To get away, to get right away from everything and everyone, with Stephen. Not to have to go back to London alone, to see what she could not, surely, bear to see—Barry and Gerda, Gerda and Barry, always, everywhere, radiant and in love. And Neville, Gerda’s mother, who saw so much. And Rosalind, who saw everything, everything, and said so. And Mrs. Hilary....
To saunter round the queer, lovely corners of the earth with Stephen, light oneself by Stephen’s clear, flashing mind, look after Stephen’s weak, neglected body as he never could himself ... that was the only anodyne. Life would then some time become an adventure again, a gay stroll through the fair, instead of a desperate sickness and nightmare.
Barry, oh Barry.... Nan, who had thought she was getting better, found that she was not. Tears stormed and shook her at last. She crumpled up on the floor among the galley-slips, her head upon the chair.
Those damned proofs—who wanted them? What were books? What was anything?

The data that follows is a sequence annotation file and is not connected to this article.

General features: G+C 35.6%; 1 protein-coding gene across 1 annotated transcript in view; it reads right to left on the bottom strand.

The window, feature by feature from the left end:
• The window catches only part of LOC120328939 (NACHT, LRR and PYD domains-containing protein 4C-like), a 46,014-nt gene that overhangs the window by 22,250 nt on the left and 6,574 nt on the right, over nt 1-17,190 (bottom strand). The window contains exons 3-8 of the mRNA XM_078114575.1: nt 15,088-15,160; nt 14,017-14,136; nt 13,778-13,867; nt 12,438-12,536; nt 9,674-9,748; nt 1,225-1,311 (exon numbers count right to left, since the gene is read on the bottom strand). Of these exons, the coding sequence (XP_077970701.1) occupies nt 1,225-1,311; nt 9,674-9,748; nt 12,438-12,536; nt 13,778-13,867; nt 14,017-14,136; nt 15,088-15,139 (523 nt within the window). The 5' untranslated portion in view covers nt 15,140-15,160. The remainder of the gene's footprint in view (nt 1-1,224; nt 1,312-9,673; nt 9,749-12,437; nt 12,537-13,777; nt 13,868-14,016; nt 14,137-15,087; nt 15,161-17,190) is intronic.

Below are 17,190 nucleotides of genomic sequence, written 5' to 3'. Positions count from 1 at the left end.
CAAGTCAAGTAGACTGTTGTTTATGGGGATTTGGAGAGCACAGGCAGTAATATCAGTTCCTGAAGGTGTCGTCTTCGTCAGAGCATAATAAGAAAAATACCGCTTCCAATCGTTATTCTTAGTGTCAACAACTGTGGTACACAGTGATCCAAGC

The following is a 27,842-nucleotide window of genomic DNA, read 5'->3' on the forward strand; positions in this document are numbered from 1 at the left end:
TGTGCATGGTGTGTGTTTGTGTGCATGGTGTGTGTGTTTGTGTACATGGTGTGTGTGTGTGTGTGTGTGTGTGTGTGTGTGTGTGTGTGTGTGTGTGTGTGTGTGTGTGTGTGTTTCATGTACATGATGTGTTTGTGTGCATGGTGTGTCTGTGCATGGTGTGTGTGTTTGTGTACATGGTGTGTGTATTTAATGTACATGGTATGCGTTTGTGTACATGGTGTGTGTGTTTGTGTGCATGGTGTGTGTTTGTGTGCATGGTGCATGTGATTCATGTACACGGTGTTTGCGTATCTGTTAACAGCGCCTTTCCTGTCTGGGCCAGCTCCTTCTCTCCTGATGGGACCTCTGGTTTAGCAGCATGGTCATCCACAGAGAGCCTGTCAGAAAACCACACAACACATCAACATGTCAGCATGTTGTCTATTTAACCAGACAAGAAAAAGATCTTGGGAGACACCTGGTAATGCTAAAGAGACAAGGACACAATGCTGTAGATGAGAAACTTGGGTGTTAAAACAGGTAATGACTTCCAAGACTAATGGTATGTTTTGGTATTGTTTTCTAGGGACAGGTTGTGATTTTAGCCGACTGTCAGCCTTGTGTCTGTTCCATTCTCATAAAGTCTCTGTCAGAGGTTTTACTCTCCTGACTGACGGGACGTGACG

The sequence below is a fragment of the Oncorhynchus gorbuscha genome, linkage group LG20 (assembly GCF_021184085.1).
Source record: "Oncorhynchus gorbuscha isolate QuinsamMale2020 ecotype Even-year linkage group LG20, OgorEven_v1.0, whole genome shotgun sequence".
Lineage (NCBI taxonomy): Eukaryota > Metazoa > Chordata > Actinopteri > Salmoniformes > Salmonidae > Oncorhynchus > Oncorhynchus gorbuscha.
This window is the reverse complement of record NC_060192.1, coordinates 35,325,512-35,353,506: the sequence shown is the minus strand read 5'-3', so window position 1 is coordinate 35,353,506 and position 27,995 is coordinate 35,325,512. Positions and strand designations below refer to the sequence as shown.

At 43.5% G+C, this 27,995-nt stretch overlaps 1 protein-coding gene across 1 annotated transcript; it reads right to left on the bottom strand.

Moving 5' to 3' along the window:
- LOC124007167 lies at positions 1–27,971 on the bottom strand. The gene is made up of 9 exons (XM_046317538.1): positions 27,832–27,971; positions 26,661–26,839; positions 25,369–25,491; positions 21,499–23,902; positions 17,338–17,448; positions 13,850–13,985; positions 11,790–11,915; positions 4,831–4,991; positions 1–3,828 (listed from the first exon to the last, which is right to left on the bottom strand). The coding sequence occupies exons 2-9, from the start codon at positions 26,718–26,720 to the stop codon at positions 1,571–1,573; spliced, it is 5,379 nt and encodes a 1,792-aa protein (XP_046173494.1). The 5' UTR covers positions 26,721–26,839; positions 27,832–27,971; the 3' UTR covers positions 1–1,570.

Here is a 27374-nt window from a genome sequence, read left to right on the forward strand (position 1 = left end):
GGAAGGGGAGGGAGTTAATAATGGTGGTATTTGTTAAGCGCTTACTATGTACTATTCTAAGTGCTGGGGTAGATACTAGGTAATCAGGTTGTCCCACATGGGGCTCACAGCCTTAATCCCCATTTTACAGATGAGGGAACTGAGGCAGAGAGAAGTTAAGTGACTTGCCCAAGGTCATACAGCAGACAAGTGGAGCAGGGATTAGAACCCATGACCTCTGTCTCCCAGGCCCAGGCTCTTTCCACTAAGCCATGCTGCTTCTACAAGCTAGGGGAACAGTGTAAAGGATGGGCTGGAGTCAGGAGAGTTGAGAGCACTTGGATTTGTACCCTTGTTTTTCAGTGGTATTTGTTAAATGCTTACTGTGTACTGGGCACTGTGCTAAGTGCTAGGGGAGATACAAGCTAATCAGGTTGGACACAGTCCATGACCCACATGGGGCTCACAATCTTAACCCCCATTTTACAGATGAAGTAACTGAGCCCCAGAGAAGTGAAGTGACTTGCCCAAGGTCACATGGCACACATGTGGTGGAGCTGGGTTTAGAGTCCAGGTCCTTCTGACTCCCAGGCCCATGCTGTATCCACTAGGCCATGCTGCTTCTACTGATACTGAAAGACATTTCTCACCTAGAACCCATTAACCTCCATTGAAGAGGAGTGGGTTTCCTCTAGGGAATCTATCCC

Mrs. Hilary came in, in her dressing-gown, red-eyed. She had heard strangled sounds, and knew that her child was crying.
Her arms were round Nan’s shoulders; she was kneeling among the proofs.
“My little girl—Nan!”
They held each other close. It was a queer moment, though not an unprecedented one in the stormy history of their relations together. A queer, strange, comforting, healing moment, the fleeting shadow of a great rock in a barren land; a strayed fragment of something which should have been between them always but was not. Certainly an odd moment.
“My own baby.... You’re unhappy....”
“Unhappy—yes.... Darling mother, it can’t be helped. Nothing can be helped.... Don’t let’s talk ... darling.”
Strange words from Nan. Strange for Mrs. Hilary to feel her hand held against Nan’s wet cheek and kissed.
Strange moment: and it could not last. The crying child wants its mother; the mother wants to comfort the crying child. A good bridge, but one inadequate for the strain of daily traffic. The child, having dried its tears, watches the bridge break again, and thinks it a pity but inevitable. The mother, less philosophic, may cry in her turn, thinking perhaps that the bridge may be built this time in that way; but, the child having the colder heart, it seldom is.